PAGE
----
I appreciate the comments by Dexter and Epstein regarding our publication on optimizing preoperative blood ordering.1 In their comment, they pose the question of whether our recommended maximum surgical blood order schedule would be changed if we applied the criteria published in their own study.2
The answer is that I do not know whether our recommendations would be changed because Dexter and Epstein’s methods are somewhat complicated and difficult to understand. Our primary goal was to develop an algorithm that was simple and easy for other institutions to apply using their own data from an anesthesia information management system. In addition, I believe that our methods are more reliable because our algorithm does not rely as heavily on estimated blood loss (EBL), a parameter that most clinicians recognize as a crude measure that is fraught with error. In our algorithm, EBL was complimented by two other measures—percentage of patients receiving erythrocyte transfusion and the average number of erythrocyte units per patient—two variables that are much more objective and easy to determine from electronic anesthesia records.
The second question posed in their letter to the editor is why we used EBL greater than 50 ml in our algorithm to indicate the need for type and screen, whereas their study used EBL less than 50 to indicate no need for type and screen. This question is really about what to do with cases where EBL is 50 ml. We recognized that EBL is almost always reported as rounded values, and we made the decision to put cases with EBL of 50 ml in the “no type and screen” category, as long as the percentage of patients transfused was less than 5% and the transfusion index (average units/patient) was less than 0.3. This decision was based on the observation that many anesthesia providers enter “50” when EBL is minimal, because the electronic anesthesia records do not allow a text entry for EBL. In Dexter and Epstein’s proposed algorithm, the cases with EBL of 50 would be more likely to have a type and screen ordered, because they used EBL less than 50 as a criterion not to order a type and screen.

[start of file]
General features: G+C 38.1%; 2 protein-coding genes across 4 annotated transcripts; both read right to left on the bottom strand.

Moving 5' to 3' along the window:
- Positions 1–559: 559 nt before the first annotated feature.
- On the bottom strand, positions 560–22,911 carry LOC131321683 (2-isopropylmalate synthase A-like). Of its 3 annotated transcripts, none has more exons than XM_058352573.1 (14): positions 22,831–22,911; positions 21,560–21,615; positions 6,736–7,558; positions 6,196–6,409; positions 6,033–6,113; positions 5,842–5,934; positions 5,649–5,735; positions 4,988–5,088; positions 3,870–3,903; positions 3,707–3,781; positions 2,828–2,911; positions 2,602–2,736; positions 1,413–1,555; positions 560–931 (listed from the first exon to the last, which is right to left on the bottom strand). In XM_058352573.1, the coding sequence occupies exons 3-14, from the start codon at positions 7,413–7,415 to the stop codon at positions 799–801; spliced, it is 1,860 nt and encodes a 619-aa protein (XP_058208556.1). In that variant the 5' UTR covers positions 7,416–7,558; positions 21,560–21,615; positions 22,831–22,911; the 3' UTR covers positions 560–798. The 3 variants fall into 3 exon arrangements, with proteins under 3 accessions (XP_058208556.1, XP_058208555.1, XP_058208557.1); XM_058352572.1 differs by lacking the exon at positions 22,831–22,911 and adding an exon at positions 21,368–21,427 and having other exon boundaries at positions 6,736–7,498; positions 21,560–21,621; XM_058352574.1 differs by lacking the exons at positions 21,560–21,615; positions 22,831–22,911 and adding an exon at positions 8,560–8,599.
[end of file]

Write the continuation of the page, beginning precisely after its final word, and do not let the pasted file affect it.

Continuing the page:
In summary, it is difficult to compare our maximum surgical blood order schedule with Dexter and Epstein’s study because our algorithms have more differences than similarities. In addition, our publication included the actual maximum surgical blood order schedule as an appendix, whereas theirs did not, making the comparison even more difficult. I can report, however, that our type and crossmatch to transfusion ratio has decreased by 29% since the release of the maximum surgical blood order schedule at our institution. This is the evidence that we have effectively reduced unnecessary blood orders, which will decrease cost, and perhaps improve patient safety, because the blood bank personnel can now focus on completing the blood orders for patients who may actually need transfusion.